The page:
Cyclic Selects: Kate Carr


Kate Carr is an Australian sound artist living in the United Kingdom. She is the founder of the excellent Flaming Pines label and her works frequently investigate the relationship between people and place. She is a field recordist and an experimental composer and is involved in the conceptual musical field of sonic mapping. Her most recent album is The Story Surrounds Us, her second for the Helen Scarsdale label, is a fascinating quite inspired amalgamation between straight field recordings and gentle but quite experimental more musical compositions. As long time fans of her work, we took the opportunity to ask her about the music that inspires her.

Philip Glass – Knee Play 5 (live performance Brooklyn)

I saw Einstein On The Beach, an opera by Robert Wilson and Philip Glass, in Melbourne when it toured about six years ago maybe. I had read a little about it but I don’t think anything written could really have prepared me for this tremendous and indescribable production. In total there are five Knee Plays included in it, which are all wonderfully strange and evocative in their own ways. This piece comes right at the end of the opera and brings together many of the themes from the earlier four. I love pretty much everything about this piece, the use of language at the beginning, the melodic theme, the embrace of this hugely sentimental and romantic narrative in this almost arbitrary way at the end of a largely non-narrative driven opera. It is wonderfully eclectic, emotional and fearless all at once.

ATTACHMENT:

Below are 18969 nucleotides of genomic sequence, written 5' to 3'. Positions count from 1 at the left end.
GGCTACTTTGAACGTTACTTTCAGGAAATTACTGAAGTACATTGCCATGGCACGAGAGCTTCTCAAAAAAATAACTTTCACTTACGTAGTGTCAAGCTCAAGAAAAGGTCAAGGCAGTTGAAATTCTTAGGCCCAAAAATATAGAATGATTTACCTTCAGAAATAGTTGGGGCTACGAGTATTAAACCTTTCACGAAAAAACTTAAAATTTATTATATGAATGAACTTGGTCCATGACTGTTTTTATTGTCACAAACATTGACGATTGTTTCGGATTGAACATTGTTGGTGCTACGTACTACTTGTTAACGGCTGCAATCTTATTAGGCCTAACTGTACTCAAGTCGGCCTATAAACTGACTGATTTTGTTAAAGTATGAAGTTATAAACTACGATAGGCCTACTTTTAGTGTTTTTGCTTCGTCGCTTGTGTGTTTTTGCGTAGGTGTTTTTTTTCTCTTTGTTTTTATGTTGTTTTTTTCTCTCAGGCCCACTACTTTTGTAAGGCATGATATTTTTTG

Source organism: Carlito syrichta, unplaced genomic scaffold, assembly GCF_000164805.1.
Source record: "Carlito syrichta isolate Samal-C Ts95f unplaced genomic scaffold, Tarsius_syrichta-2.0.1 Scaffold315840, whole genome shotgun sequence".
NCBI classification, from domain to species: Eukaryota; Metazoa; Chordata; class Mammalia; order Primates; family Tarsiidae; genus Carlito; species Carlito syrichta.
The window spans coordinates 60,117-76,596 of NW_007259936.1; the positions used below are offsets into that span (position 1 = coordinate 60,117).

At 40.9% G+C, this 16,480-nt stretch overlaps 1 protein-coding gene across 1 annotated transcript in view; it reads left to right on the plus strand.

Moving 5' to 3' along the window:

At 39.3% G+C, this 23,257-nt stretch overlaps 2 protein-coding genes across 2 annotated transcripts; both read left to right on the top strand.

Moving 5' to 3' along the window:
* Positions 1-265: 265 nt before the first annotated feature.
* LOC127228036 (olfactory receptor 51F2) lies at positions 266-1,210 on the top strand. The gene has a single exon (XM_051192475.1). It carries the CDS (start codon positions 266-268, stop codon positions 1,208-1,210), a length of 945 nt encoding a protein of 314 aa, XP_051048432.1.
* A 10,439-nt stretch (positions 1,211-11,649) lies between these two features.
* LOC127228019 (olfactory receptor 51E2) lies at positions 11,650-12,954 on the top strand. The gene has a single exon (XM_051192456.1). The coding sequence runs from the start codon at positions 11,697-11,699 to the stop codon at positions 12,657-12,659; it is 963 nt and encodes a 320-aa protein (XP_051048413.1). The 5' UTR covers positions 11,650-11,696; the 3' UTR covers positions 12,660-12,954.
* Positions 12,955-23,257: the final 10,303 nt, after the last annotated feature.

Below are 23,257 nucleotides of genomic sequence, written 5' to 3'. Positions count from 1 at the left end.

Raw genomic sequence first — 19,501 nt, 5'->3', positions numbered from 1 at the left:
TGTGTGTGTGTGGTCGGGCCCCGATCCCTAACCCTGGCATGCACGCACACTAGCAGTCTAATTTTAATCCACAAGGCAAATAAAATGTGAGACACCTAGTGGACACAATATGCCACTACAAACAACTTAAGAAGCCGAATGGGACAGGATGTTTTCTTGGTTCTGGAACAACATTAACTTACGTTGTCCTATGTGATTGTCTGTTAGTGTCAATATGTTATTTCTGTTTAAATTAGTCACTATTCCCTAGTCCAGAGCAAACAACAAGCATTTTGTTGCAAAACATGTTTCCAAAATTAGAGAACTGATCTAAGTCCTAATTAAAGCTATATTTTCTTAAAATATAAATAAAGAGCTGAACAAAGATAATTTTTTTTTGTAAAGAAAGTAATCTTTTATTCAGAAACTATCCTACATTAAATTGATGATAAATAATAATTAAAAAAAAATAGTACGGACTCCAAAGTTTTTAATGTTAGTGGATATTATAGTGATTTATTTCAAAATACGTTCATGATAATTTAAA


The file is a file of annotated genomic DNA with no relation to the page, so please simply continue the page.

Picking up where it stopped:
Oval – 94 Diskont (Mille Plateaux)
Oval was one of the earliest influences on my music, and I loved not just the skipping slowed down sound but also this idea of using a ‘failed sound’ that of the CD glitch as the basis of making music. I’ve continued to find this idea of failure, error, or discarded sounds a really productive one in my own work.

DJ Screw – 5AM (don’t know if it has a label)
I came across DJ Screw kind of randomly about 10 years ago now via, as I recall, a special in the Wire on his mixtapes. Anyways it was the first time I had fully realised how much I loved the process of slowing pretty much everything down, and on these tapes he does this to amazing effect, producing these wonderfully atmospheric mixes full of lurching bass lines and slurred beats.

Philip Glass – Metamorphosis 2 – played by Branka Parlic
I have listened to all the five pieces in Glass’s Metamorphosis suite played by the Serbian pianist Branka Parlic easily over 100 times each. This second one is my favourite, I don’t think I can do it justice really in words. It is simply amazing. Parlic actually toured to London just before I moved here, so I am desperately hoping she will return.

Cymande – Dove (Janus Records)
This is a very new song to me, but has been getting a lot of listening time lately. I live in Brixton in London which has long been a centre of Carribean migration to the UK. The Black Cultural Archives are located here and recently had an exhibition on Black British Music, which I’ve been trying to learn much more about. This band were formed in London in the early 1970s, and I include this song here because it is a wonderful example of restraint and tension.

Ekin Fil – Desired (Helen Scarsdale)